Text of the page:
KYLE HANAGAMI SUES EPIC GAMES

Updated: Jun 22

Fortnite faces lawsuits from choreographer as they used copyrighted dance moves for an emote.



Kyle Hanagami filed a complaint against Epic Games this week, accusing the company of stealing a portion of his copyrighted dance routine for Charlie Puth's song "How Long." Hanagami, who has worked with Jennifer Lopez, Britney Spears, Justin Bieber, NSYNC, and BlackPink, first performed the performance in a YouTube video in 2017.

The Supreme Court ruled that copyright infringement claimants could no longer file lawsuits immediately after completing copyright registration forms. Instead, they would have to wait until their application was evaluated and authorized by the United States Copyright Office.

All five lawsuits were effectively dismissed as a result of that one judgement, and the "hey Epic, stop (supposedly) stealing our dances for your emotes" front has been fairly quiet since then.

Kyle Hanagami filed a complaint against Epic Games this week, accusing the company of stealing a portion of his copyrighted dance routine for Charlie Puth's song "How Long." Hanagami, who has worked with Jennifer Lopez, Britney Spears, Justin Bieber, NSYNC, and BlackPink, first performed the performance in a YouTube video in 2017.

Three years later, Fortnite released an emote called "It's Complicated" that is nearly identical to Hanagami's choreography's four-second set of steps.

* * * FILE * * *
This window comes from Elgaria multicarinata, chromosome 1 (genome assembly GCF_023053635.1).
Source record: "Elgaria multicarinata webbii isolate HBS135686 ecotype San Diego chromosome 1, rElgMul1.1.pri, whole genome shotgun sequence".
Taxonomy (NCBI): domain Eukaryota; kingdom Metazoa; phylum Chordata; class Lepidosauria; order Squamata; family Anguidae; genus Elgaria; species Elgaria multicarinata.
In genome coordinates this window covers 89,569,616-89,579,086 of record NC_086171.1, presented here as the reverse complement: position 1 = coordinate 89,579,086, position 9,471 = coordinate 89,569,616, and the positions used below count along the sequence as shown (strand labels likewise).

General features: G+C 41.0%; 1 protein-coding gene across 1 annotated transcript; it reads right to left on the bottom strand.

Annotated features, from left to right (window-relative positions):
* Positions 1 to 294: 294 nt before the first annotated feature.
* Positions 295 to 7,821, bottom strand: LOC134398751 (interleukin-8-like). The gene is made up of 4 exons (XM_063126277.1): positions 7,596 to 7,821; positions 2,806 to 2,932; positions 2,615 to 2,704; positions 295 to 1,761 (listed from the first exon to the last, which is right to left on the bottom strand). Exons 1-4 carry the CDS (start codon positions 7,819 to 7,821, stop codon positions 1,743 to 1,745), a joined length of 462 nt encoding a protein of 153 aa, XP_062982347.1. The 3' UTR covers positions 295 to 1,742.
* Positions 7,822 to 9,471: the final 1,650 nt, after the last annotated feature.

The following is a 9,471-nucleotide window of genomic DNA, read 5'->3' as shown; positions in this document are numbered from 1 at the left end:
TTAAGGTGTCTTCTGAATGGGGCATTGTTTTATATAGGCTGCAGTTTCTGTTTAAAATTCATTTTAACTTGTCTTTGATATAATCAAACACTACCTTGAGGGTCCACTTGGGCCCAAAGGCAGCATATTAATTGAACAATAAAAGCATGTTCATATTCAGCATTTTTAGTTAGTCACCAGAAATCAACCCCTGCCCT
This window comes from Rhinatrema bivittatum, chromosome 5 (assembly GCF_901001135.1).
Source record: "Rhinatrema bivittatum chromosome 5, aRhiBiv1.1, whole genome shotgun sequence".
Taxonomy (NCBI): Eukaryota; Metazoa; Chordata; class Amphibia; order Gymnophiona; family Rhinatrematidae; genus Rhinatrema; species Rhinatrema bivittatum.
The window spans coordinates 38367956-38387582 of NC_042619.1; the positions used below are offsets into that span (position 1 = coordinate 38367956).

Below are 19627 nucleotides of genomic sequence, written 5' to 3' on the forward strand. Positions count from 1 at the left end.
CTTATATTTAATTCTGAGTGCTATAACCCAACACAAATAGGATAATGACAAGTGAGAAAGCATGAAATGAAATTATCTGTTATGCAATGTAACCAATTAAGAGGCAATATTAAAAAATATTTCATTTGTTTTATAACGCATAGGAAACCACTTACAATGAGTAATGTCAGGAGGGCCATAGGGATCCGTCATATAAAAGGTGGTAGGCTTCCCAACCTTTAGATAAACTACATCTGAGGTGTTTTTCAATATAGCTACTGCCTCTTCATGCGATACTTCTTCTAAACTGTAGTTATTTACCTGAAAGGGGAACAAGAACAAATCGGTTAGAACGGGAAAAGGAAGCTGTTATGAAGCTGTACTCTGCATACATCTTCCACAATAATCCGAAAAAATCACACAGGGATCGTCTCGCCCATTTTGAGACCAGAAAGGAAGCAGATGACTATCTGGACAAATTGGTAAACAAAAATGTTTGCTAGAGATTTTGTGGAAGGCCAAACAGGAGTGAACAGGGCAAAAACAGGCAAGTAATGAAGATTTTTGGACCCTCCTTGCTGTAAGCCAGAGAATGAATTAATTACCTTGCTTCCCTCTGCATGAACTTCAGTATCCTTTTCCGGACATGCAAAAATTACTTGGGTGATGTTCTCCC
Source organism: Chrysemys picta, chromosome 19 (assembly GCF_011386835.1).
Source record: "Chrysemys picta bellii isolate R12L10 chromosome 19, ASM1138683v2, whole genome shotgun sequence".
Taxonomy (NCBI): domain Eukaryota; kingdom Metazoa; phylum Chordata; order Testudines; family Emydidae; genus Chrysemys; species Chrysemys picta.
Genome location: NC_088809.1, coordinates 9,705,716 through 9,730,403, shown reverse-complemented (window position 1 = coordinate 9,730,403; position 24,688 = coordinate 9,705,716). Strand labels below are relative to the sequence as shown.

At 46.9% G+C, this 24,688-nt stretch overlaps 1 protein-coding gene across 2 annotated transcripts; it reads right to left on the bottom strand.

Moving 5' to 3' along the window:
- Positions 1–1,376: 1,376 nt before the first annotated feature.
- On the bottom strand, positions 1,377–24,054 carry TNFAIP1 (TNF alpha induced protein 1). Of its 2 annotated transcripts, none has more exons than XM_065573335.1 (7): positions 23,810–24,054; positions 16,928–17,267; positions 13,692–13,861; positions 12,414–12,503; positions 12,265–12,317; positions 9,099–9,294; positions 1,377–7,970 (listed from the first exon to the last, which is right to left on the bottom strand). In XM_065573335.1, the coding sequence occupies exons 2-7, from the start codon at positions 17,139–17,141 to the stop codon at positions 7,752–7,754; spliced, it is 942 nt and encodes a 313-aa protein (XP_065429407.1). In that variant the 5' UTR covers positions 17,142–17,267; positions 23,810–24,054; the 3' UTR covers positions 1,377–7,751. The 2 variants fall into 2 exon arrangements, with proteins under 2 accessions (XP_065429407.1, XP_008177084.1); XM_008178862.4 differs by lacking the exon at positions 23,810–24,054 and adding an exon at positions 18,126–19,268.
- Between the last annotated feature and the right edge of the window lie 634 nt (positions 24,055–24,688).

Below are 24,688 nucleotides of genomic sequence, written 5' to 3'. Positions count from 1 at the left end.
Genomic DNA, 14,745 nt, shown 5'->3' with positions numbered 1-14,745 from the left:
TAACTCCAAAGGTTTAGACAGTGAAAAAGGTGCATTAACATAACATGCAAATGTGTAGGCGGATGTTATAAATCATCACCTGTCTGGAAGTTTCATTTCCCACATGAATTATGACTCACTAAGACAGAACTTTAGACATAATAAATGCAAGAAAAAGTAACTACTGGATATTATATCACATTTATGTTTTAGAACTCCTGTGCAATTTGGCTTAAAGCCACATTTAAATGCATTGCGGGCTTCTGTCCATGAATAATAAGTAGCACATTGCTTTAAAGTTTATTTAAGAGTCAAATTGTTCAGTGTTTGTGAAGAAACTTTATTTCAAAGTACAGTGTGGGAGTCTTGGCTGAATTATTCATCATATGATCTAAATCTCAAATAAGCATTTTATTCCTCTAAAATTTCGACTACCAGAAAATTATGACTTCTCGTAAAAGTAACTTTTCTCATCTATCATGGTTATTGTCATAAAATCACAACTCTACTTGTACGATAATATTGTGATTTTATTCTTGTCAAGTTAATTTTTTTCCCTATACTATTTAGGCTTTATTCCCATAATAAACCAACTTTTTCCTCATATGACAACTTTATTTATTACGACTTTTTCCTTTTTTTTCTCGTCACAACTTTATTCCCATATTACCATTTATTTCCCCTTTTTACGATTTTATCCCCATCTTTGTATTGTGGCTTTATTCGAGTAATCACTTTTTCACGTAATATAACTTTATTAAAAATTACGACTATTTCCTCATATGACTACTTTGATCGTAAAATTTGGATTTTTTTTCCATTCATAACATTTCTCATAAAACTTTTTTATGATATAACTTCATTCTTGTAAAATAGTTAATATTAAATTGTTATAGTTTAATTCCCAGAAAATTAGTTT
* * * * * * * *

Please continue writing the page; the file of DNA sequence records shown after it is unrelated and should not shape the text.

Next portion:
Hanagami's lawyer included a side-by-side comparison in the lawsuit, demonstrating how similar the movements are, limb by limb.

Epic Games "did not credit Hanagami nor obtain his permission to use, display, copy, sell, or create a derivative work based on the Registered Choreography," according to the lawsuit.

The "It's Complicated" emote costs 500 V-Bucks (Fortnite's in-game currency), which equates to about $5 USD.

Hanagami "was obligated to file suit to speak up for the many choreographers whose work is equally hijacked," according to Hanagami's lawyer, David Hecht.

"Epic should respect that fact and pay to license the artistic creations of others before selling them," he said, adding that copyright law "protects choreography just as it does for other kinds of artistic expression."

Hanagami's lawsuit requests that the court order Fortnite to cease selling the emote and award him unspecified monetary compensation as well as legal fees.





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